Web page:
Most novices and experts alike think the answer is no. Sliding into first base does not make you reach the base any faster. Doing this has to be one of the least intelligent moves in all of sports. For those who aren't aware, the rules of baseball require the runner to run from home to first and touch, but not remain on, first base. So the idea is to run as fast as you can for those 90 feet and not slow down until after your foot hits the base. Sliding is only required when you're trying to avoid a tag (at second, third or home) and when you need to remain touching the base. Sliding is not going to get you to first any faster despite what some say. As soon as you dive to start the slide you are actually already slowing down due to air resistance in addition to the fact that as soon as your body hits the ground your body is slowed down almost immediately. Its like throwing on the brakes. This is in comparison to continuing to run in which a runner will maintain their top speed all the way through the bag. Please people, this is really quite an easy thing to see if you just use your heads. Trust the science. It's never wrong.
There was recently a segment of show from Sports Science that discussed this and broke it down with scientific test and slow motion cameras. By diving into a base you initially get ahead of where you would be if running, however, the friction of sliding slows you down about 50% so in the last 6 feet before the bag you actually get to the base faster by running through the bag. I know there will be a lot of people argue this fact.. but science is science. Now if you time you dive perfectly to where you can touch 1st base at the peak of full extension in your dive without sliding on the ground, then yes, diving would be faster. But runners DO NOT "superman dive" into 1st base the slide head first.
The case for "maybe":
There are numerous flaws in the armchair science of people who argue that the answer is clearly "no." For example, air resistance is a negligible factor in the difference between sliding into first base vs. running through. A greater impact is the friction between the ground and the base runner. Assuming the diving player times his slide correctly and does not hit the ground before touching first base, diving actually leads to *less* overall friction than does running. Furthermore, people often forget that the lunge immediately prior to a dive can actually provide brief acceleration (punctuated, of course, by a quick stop upon hitting the ground!). Finally, people who argue that sliding into first base is slower than running through often argue that "if it was faster to dive, sprinters in track and field meets would dive across the finish line." This argument is actually quite ridiculous when you think about it. The injury that would be caused by diving on a running track could be devastating to a runner. Unless it was the last race of his/her life, it would be extremely unwise for a track runner to dive across the finish line. In contrast, the dirt surface on a baseball field and ballplayers' durable uniforms are designed to allow runners to slide into bases without injury. These critiques suggest that it is unclear whether sliding or diving into first base is faster or slower than running through it. Perhaps the best argument against having ballplayers slide into first base, then, is the increased likelihood of hand, finger, and shoulder injuries from impact with the base.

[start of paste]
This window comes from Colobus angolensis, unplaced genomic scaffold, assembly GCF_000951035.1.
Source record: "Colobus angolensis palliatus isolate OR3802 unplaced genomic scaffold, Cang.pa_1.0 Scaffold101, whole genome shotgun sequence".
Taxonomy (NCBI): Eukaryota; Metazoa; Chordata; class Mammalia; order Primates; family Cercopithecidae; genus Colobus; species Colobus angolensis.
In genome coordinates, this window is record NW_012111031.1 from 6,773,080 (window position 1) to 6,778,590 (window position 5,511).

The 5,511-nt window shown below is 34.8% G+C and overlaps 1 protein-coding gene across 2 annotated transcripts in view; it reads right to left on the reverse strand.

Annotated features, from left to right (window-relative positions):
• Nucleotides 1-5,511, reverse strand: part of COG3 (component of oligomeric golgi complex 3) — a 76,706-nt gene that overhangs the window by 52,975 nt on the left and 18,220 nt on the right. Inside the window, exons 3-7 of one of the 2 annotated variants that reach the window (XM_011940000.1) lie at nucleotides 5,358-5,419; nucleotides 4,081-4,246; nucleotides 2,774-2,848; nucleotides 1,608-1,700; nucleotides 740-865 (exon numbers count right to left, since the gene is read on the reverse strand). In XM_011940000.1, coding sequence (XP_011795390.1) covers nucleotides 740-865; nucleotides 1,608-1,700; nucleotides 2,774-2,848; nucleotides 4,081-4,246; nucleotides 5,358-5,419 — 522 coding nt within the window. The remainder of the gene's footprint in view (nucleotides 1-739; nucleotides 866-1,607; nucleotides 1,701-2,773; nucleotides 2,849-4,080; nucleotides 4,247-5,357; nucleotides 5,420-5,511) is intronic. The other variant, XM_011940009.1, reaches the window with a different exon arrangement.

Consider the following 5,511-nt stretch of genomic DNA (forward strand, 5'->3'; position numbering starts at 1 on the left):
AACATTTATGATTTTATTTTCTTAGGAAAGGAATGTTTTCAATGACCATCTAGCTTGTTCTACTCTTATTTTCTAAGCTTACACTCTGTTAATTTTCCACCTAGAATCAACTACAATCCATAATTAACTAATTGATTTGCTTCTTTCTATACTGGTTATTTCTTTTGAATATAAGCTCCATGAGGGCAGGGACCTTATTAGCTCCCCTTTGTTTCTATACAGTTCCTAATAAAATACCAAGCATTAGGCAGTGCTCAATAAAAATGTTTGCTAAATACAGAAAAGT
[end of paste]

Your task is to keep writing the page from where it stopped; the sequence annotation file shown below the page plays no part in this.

The main reason is that the purpose of sliding is to get under a tag. All plays at first are force outs, so no tag is needed. Running through a base always gets you there faster than a sliding play, and the players always want to get to first as fast as possible. Sliding may also increase the chance of injury, and players want to avoid getting hurt as much as possible.
In order to reach base without making contact, a batter could draw a walk, get hit by a pitch, be intentionally walked, or reach first on a passed ball after a strike out (i.e., batter swings and misses, and catcher drops the ball, allowing the batter to reach first base, if first base is free). Without collecting a hit, a batter can also reach first on a fielding error or a fielder's choice, which means that a fielder decided to attempt a defensive play at a base other than first base, allowing the batter to reach first base. You missed a Wild Pitch - wild pitches and passed balls are scored separately.
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